Dissertation Advice for the Lonely Writer (Or the Perpetual Procrastinator): Part 2

LaToya R Jefferson-James
4 min readSep 14, 2022

Going into the dissertation phase is scary. Heretofore, it is the most important thing a graduate student has ever written. Sadly, for many students of color and women, there is just no good advice out there and mentors are hard-to-find or do not exist. It depends on the department and the school. But don’t fret. I am here with a few survival tips.

Okay, Reader, the last time that you heard from me, I was hoping to light some fires.

I hope that some of you have done the following things:

  1. ) Gone to your library’s database to see what is already published about your topic.
  2. ) Hashed out a plausible thesis statement.
  3. ) Done a quick literature review in your head!

Now, if you have done Steps 1 and 2, at least, it is time to move on to Step 3. For everything that you have found that is relevant to your research topic, I want you to do this one, seemingly unnecessary thing. Open a separate Word document and keep an annotated bibliography. Yes, you read that right.

Do you remember annotated bibliographies from your undergraduate days in Composition 102? If not, here’s some advice from the online writing laboratory at Purdue University.

Sometimes, on the research journey, we can find some AMAZING material, then walk out of the library or log off our computers, and forget the author and title of that super-important, AMAZING article/book/encyclopedia entry. At this point, it would be embarrassing to revert back to freshman year, walk up to the reference librarian, give her a brief word-of-mouth description of what you found, and become bewildered when she has no clue! Don’t do that.

Now that you have a thesis statement and plenty of credible sources, it is time to do an outline.

Photo by Kaleidico on Unsplash

Right here, I am taking you back to Composition 102. Would you embark on a long journey to an unfamiliar place with no map or some kind of digital assistance? Maybe you would if you just wanted to explore and sight-see. But if you had to drive, ummmm let’s see, from Baltimore, Maryland to Bakersfield, California for a business trip or job interview, would you do that without a map or digital assistance? I am thinking that a rational person would not do that.

Okay, why would you attempt a book-length project of research exploration with no map or any sort of guidance? The dissertation is not some scary monster. However, it is a long-haul project that requires a great deal of concentration and planning. I know that all freshmen HATED those outlines, but at this stage in the game, it comes in handy. An outline is good, because it forces the writer to impose order on the project. It asks important questions:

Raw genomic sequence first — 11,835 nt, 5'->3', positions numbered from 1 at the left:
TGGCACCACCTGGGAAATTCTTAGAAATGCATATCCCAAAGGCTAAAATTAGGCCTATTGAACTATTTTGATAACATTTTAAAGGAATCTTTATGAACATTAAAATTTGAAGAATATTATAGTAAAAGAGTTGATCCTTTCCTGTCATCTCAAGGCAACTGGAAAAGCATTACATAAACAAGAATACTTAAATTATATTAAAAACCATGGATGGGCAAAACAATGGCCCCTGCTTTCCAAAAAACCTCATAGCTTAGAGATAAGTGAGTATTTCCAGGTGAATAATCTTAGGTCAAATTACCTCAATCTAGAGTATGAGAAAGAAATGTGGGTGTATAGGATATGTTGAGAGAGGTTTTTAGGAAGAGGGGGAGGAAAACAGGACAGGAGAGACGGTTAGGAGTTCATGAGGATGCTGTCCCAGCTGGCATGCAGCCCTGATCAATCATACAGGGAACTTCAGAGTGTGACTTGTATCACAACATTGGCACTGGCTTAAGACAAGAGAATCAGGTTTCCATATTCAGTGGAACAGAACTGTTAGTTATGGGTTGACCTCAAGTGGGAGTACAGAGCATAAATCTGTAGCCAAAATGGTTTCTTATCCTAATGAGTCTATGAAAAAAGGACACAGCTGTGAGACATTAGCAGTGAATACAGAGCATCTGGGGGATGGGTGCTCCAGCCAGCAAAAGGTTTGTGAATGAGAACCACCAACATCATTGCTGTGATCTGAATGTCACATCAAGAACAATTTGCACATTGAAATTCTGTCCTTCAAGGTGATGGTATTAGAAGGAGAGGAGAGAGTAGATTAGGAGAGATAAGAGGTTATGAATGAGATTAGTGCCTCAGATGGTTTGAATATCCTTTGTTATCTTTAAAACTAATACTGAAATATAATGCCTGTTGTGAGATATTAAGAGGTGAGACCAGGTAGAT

1. ) How many chapters does this tentative book have?
  2. ) How long will it take the writer to research and produce the book?
  3. ) Approximately how many pages will this book contain?
  4. ) What subjects and subtopics are addressed?
  5. ) How will the dissertation be put together (I will address this during the next posting)?

An outline is important, because an astute writer can easily go from the outline to two or three introductory paragraphs! And that is what you, the writing expert, want. But, put a pin in those introductory paragraphs. I have another posting coming that will talk about the qualifying chapter and structure of your dissertation.

At this point, I am going to return to the annotated bibliography. There is another reason why an annotated bib, and not just a works cited list, is important. Keeping an annotated bibliography easily leads you to do a literature review. As with the two or three introductory paragraphs, put a pin in this. I will come back with a third post detailing this.

Now, I am going to end this posting here. This is one of my shorter postings, but there is a lot of information to take in. I will be back soon with the next post. We are going into the qualifying chapter or dissertation prospectus deeper next time.

This is coming directly from my experiences writing a dissertation prospectus and dissertation in the Humanities as a Black woman.



LaToya R Jefferson-James

LaToya Jefferson-James has a Ph.D. in literature. Welcome! The professor is in! Come in and stay a spell. Let’s discuss and learn from one another.